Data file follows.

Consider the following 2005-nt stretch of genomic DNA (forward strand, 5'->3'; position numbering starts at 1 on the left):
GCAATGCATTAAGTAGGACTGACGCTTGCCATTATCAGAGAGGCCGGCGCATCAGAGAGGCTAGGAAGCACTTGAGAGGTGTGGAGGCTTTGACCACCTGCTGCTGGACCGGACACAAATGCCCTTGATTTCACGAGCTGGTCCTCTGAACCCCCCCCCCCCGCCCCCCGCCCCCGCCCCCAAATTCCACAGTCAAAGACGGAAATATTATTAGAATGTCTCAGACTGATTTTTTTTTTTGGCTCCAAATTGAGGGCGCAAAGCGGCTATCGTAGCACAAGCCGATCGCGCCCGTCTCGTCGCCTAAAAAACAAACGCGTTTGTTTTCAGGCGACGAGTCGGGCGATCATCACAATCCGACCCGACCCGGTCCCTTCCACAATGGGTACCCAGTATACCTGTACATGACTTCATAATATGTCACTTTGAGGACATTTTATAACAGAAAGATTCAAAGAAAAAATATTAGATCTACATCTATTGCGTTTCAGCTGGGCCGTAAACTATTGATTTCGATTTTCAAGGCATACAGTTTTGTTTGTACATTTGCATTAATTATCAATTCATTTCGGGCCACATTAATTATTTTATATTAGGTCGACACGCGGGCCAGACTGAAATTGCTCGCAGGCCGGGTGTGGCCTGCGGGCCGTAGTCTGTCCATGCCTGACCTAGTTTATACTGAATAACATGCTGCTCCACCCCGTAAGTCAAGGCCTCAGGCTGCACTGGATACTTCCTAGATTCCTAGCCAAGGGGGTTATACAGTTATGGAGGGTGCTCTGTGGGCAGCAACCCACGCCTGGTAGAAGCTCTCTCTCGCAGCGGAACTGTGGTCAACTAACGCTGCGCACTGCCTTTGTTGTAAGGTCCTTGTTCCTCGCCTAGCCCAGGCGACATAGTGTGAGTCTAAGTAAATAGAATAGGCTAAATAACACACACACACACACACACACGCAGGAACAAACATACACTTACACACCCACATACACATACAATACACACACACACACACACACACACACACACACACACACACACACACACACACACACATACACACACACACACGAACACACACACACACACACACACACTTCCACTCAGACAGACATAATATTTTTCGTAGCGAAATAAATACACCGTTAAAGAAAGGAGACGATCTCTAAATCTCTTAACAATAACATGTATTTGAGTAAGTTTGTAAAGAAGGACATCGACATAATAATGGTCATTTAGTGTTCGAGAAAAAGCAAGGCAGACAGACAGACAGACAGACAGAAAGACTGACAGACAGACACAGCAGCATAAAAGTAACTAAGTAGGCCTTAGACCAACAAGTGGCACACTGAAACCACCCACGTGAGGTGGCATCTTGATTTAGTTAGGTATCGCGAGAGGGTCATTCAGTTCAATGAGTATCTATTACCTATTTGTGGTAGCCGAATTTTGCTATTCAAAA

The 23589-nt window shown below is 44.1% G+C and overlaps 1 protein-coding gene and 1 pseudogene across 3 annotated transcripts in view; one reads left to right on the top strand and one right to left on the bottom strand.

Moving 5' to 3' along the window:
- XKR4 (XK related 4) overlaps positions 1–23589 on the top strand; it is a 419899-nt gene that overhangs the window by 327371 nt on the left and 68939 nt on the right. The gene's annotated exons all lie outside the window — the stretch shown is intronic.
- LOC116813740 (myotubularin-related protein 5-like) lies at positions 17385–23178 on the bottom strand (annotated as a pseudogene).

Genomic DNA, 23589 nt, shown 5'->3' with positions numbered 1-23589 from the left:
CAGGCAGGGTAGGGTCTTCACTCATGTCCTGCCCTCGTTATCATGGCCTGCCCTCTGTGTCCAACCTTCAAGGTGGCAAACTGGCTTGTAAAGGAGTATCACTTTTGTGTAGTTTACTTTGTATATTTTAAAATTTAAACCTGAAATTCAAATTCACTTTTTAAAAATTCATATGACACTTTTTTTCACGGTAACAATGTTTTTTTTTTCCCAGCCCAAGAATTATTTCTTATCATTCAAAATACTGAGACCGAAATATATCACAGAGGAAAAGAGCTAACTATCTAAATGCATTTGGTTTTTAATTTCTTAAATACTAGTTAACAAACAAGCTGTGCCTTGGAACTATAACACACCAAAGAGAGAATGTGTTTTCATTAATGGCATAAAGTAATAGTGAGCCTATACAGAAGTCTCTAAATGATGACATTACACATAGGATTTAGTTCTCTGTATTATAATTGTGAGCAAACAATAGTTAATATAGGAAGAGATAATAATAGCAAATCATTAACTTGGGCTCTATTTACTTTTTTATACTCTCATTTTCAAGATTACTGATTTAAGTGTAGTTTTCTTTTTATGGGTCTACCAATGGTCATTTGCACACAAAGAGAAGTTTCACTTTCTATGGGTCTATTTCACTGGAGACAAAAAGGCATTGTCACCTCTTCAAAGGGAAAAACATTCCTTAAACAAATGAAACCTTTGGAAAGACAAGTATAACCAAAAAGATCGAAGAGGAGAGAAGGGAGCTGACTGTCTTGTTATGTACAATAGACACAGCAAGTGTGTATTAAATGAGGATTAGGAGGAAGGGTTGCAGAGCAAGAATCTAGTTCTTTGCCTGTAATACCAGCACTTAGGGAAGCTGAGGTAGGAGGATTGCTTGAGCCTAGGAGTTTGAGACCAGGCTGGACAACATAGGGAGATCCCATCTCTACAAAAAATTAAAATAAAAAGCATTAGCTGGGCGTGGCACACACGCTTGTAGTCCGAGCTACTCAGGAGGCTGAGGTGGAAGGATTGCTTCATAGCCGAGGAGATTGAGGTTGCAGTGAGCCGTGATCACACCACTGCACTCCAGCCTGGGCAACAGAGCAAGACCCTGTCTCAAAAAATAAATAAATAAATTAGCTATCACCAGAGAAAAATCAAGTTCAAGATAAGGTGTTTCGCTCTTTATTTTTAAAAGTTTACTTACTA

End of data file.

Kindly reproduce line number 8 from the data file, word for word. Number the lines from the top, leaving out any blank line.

CAGGCAGGGTAGGGTCTTCACTCATGTCCTGCCCTCGTTATCATGGCCTGCCCTCTGTGTCCAACCTTCAAGGTGGCAAACTGGCTTGTAAAGGAGTATCACTTTTGTGTAGTTTACTTTGTATATTTTAAAATTTAAACCTGAAATTCAAATTCACTTTTTAAAAATTCATATGACACTTTTTTTCACGGTAACAATGTTTTTTTTTTCCCAGCCCAAGAATTATTTCTTATCATTCAAAATACTGAGACCGAAATATATCACAGAGGAAAAGAGCTAACTATCTAAATGCATTTGGTTTTTAATTTCTTAAATACTAGTTAACAAACAAGCTGTGCCTTGGAACTATAACACACCAAAGAGAGAATGTGTTTTCATTAATGGCATAAAGTAATAGTGAGCCTATACAGAAGTCTCTAAATGATGACATTACACATAGGATTTAGTTCTCTGTATTATAATTGTGAGCAAACAATAGTTAATATAGGAAGAGATAATAATAGCAAATCATTAACTTGGGCTCTATTTACTTTTTTATACTCTCATTTTCAAGATTACTGATTTAAGTGTAGTTTTCTTTTTATGGGTCTACCAATGGTCATTTGCACACAAAGAGAAGTTTCACTTTCTATGGGTCTATTTCACTGGAGACAAAAAGGCATTGTCACCTCTTCAAAGGGAAAAACATTCCTTAAACAAATGAAACCTTTGGAAAGACAAGTATAACCAAAAAGATCGAAGAGGAGAGAAGGGAGCTGACTGTCTTGTTATGTACAATAGACACAGCAAGTGTGTATTAAATGAGGATTAGGAGGAAGGGTTGCAGAGCAAGAATCTAGTTCTTTGCCTGTAATACCAGCACTTAGGGAAGCTGAGGTAGGAGGATTGCTTGAGCCTAGGAGTTTGAGACCAGGCTGGACAACATAGGGAGATCCCATCTCTACAAAAAATTAAAATAAAAAGCATTAGCTGGGCGTGGCACACACGCTTGTAGTCCGAGCTACTCAGGAGGCTGAGGTGGAAGGATTGCTTCATAGCCGAGGAGATTGAGGTTGCAGTGAGCCGTGATCACACCACTGCACTCCAGCCTGGGCAACAGAGCAAGACCCTGTCTCAAAAAATAAATAAATAAATTAGCTATCACCAGAGAAAAATCAAGTTCAAGATAAGGTGTTTCGCTCTTTATTTTTAAAAGTTTACTTACTA